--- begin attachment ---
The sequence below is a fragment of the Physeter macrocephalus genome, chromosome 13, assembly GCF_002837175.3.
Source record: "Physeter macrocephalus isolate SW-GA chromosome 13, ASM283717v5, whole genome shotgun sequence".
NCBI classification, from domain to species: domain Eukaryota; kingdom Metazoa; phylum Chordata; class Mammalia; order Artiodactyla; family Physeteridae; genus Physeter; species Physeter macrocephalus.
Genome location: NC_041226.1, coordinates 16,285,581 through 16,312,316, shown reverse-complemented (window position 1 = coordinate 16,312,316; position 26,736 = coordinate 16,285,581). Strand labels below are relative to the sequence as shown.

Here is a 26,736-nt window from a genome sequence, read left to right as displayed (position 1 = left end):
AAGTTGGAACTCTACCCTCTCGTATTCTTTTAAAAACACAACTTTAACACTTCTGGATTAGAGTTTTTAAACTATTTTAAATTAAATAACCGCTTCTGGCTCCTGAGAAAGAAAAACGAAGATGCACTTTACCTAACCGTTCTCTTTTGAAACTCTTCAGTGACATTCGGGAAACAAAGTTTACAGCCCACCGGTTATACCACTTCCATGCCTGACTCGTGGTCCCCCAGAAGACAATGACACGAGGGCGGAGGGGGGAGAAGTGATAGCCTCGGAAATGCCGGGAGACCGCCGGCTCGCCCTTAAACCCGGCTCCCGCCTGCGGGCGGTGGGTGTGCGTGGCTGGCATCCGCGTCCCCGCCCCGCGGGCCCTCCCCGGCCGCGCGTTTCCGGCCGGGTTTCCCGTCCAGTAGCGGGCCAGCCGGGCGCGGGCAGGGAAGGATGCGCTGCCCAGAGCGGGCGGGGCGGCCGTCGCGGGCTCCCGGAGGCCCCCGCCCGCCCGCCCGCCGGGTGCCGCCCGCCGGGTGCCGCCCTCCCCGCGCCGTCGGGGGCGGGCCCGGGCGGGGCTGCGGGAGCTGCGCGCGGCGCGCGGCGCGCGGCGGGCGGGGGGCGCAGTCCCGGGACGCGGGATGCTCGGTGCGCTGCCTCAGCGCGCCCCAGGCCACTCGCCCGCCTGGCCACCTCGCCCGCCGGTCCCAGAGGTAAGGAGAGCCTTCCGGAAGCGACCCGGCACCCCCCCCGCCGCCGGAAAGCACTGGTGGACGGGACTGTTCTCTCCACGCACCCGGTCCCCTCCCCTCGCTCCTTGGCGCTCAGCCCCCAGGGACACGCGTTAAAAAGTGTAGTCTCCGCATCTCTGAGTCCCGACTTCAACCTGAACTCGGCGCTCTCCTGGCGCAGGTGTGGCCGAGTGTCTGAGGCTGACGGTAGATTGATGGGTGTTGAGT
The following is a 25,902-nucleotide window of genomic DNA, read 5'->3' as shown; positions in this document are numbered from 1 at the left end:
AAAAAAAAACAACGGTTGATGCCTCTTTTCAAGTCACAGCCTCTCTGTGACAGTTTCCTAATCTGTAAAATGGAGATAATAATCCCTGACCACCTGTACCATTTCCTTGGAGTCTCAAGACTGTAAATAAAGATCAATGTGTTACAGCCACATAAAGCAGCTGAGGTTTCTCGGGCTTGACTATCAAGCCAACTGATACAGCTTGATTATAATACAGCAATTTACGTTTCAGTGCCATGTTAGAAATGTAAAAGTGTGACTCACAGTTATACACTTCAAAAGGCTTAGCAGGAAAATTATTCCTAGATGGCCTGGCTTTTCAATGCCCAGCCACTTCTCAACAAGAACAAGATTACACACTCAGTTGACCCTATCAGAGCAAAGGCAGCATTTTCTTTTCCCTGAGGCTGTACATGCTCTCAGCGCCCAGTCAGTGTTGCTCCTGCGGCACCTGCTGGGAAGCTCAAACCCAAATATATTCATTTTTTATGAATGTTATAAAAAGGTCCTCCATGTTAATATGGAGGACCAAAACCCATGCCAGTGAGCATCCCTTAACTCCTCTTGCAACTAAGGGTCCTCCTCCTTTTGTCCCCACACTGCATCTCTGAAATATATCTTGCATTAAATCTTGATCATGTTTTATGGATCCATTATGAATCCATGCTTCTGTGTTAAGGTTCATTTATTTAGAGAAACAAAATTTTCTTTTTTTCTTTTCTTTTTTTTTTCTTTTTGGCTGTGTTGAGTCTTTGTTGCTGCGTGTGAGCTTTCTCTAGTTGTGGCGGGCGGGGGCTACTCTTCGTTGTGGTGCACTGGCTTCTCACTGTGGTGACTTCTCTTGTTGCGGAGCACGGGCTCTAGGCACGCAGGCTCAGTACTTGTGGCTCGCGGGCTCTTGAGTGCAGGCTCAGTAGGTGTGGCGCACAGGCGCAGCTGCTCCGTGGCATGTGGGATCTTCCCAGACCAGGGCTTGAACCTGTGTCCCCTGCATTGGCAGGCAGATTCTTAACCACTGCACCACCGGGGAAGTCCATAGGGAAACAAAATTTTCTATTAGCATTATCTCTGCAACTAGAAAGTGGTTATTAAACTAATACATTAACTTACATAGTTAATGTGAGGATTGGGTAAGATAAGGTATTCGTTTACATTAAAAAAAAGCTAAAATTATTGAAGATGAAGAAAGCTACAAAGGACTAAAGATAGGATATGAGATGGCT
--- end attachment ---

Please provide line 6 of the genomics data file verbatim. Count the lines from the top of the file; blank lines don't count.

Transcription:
AAGTTGGAACTCTACCCTCTCGTATTCTTTTAAAAACACAACTTTAACACTTCTGGATTAGAGTTTTTAAACTATTTTAAATTAAATAACCGCTTCTGGCTCCTGAGAAAGAAAAACGAAGATGCACTTTACCTAACCGTTCTCTTTTGAAACTCTTCAGTGACATTCGGGAAACAAAGTTTACAGCCCACCGGTTATACCACTTCCATGCCTGACTCGTGGTCCCCCAGAAGACAATGACACGAGGGCGGAGGGGGGAGAAGTGATAGCCTCGGAAATGCCGGGAGACCGCCGGCTCGCCCTTAAACCCGGCTCCCGCCTGCGGGCGGTGGGTGTGCGTGGCTGGCATCCGCGTCCCCGCCCCGCGGGCCCTCCCCGGCCGCGCGTTTCCGGCCGGGTTTCCCGTCCAGTAGCGGGCCAGCCGGGCGCGGGCAGGGAAGGATGCGCTGCCCAGAGCGGGCGGGGCGGCCGTCGCGGGCTCCCGGAGGCCCCCGCCCGCCCGCCCGCCGGGTGCCGCCCGCCGGGTGCCGCCCTCCCCGCGCCGTCGGGGGCGGGCCCGGGCGGGGCTGCGGGAGCTGCGCGCGGCGCGCGGCGCGCGGCGGGCGGGGGGCGCAGTCCCGGGACGCGGGATGCTCGGTGCGCTGCCTCAGCGCGCCCCAGGCCACTCGCCCGCCTGGCCACCTCGCCCGCCGGTCCCAGAGGTAAGGAGAGCCTTCCGGAAGCGACCCGGCACCCCCCCCGCCGCCGGAAAGCACTGGTGGACGGGACTGTTCTCTCCACGCACCCGGTCCCCTCCCCTCGCTCCTTGGCGCTCAGCCCCCAGGGACACGCGTTAAAAAGTGTAGTCTCCGCATCTCTGAGTCCCGACTTCAACCTGAACTCGGCGCTCTCCTGGCGCAGGTGTGGCCGAGTGTCTGAGGCTGACGGTAGATTGATGGGTGTTGAGT